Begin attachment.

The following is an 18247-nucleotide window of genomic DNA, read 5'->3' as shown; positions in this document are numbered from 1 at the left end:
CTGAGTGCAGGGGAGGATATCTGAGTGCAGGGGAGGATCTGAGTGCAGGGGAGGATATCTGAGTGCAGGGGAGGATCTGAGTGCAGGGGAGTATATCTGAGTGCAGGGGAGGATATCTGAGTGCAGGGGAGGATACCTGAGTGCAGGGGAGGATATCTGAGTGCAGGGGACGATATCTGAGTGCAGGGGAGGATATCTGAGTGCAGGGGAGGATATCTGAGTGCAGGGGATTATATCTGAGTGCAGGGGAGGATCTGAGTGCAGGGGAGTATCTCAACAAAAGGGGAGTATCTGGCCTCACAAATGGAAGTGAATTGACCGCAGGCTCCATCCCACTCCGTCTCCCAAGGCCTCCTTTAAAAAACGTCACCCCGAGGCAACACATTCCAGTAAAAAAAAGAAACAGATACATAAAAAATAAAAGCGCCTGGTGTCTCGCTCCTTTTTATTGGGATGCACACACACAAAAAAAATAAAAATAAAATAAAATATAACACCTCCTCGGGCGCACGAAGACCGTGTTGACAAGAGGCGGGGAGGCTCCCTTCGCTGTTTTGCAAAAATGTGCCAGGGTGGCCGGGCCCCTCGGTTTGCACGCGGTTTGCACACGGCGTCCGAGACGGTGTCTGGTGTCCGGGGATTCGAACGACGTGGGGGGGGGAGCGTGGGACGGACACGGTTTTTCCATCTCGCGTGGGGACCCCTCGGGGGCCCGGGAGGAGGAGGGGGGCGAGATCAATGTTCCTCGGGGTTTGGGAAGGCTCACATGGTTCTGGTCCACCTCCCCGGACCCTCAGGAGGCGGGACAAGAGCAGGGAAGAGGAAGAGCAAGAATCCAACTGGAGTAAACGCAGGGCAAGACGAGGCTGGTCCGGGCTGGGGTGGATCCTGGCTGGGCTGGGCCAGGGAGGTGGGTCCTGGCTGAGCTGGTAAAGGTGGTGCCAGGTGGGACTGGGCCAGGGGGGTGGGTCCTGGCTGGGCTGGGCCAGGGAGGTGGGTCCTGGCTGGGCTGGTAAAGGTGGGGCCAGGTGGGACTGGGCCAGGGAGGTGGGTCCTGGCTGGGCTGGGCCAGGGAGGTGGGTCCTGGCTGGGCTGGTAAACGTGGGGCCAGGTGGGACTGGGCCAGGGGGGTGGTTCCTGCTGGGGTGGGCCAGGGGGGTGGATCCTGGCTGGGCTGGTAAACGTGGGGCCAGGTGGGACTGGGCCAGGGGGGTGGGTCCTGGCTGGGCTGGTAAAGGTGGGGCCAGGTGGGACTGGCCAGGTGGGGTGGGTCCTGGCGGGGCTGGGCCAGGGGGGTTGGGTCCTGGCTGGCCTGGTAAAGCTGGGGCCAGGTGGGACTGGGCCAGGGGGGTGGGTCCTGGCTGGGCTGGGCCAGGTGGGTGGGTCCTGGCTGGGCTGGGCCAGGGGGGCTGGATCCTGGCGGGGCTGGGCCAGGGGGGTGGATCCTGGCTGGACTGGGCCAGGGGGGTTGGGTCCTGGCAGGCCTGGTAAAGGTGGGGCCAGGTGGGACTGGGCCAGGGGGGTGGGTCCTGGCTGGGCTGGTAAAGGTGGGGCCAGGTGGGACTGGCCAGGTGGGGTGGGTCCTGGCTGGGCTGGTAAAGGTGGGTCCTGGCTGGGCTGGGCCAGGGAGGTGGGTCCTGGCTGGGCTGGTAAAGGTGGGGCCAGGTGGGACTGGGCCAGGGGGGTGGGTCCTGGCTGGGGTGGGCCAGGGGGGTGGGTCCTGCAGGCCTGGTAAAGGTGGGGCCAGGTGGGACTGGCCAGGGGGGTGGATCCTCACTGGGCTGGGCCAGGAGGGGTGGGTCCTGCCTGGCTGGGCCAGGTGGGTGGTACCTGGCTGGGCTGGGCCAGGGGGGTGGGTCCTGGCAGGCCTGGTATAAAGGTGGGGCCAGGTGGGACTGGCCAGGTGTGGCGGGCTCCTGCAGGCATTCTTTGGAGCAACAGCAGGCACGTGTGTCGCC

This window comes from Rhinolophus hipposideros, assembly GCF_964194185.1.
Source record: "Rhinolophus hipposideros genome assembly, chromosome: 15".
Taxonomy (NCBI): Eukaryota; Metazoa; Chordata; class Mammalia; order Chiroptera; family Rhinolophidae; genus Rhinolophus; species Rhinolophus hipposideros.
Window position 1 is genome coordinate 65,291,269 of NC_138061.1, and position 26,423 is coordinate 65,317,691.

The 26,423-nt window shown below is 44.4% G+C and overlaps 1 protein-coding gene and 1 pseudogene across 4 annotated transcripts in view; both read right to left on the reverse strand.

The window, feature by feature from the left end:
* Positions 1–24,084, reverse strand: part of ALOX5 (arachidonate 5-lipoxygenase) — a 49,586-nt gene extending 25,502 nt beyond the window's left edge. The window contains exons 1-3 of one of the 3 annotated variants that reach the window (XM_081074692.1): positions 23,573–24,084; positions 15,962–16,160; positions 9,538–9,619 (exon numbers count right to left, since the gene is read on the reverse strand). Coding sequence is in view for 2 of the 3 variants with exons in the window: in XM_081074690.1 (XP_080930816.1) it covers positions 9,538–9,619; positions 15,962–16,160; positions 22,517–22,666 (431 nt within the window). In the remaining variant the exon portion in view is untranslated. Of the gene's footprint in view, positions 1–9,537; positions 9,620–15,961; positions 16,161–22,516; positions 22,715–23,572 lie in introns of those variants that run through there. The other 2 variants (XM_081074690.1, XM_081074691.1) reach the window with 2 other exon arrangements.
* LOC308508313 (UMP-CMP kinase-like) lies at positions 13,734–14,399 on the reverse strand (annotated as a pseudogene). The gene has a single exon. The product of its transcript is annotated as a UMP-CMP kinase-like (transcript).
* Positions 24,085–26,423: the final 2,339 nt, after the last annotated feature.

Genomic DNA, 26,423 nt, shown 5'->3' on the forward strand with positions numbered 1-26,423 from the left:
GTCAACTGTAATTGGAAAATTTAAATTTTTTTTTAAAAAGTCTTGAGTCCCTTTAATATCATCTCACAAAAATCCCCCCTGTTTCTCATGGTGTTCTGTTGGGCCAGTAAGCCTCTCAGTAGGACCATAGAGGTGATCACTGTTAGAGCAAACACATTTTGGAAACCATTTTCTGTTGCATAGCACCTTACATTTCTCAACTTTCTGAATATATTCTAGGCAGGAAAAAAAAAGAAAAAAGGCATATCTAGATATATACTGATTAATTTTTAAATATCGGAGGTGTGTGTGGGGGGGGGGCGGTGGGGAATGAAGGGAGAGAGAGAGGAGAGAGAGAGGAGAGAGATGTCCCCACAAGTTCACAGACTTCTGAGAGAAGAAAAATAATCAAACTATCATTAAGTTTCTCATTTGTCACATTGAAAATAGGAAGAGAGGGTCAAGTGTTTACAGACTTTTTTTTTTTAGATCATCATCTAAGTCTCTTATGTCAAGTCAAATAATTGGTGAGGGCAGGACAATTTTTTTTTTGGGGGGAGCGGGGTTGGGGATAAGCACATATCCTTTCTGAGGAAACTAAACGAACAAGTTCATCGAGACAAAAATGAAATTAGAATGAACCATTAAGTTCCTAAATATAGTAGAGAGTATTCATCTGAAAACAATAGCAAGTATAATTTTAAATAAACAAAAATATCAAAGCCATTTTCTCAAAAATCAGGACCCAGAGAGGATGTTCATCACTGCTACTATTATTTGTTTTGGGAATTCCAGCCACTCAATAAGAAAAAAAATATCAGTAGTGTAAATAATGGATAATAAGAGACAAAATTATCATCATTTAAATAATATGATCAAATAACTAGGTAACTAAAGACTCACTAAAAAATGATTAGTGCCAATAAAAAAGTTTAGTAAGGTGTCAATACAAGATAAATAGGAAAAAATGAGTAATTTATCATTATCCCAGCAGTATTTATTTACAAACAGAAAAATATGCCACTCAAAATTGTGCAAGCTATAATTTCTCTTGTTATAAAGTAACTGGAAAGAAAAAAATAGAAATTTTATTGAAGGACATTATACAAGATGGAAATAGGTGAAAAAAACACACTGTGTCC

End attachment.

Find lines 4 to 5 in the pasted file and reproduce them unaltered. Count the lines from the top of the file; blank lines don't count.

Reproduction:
Source record: "Rhinolophus hipposideros genome assembly, chromosome: 15".
Taxonomy (NCBI): Eukaryota; Metazoa; Chordata; class Mammalia; order Chiroptera; family Rhinolophidae; genus Rhinolophus; species Rhinolophus hipposideros.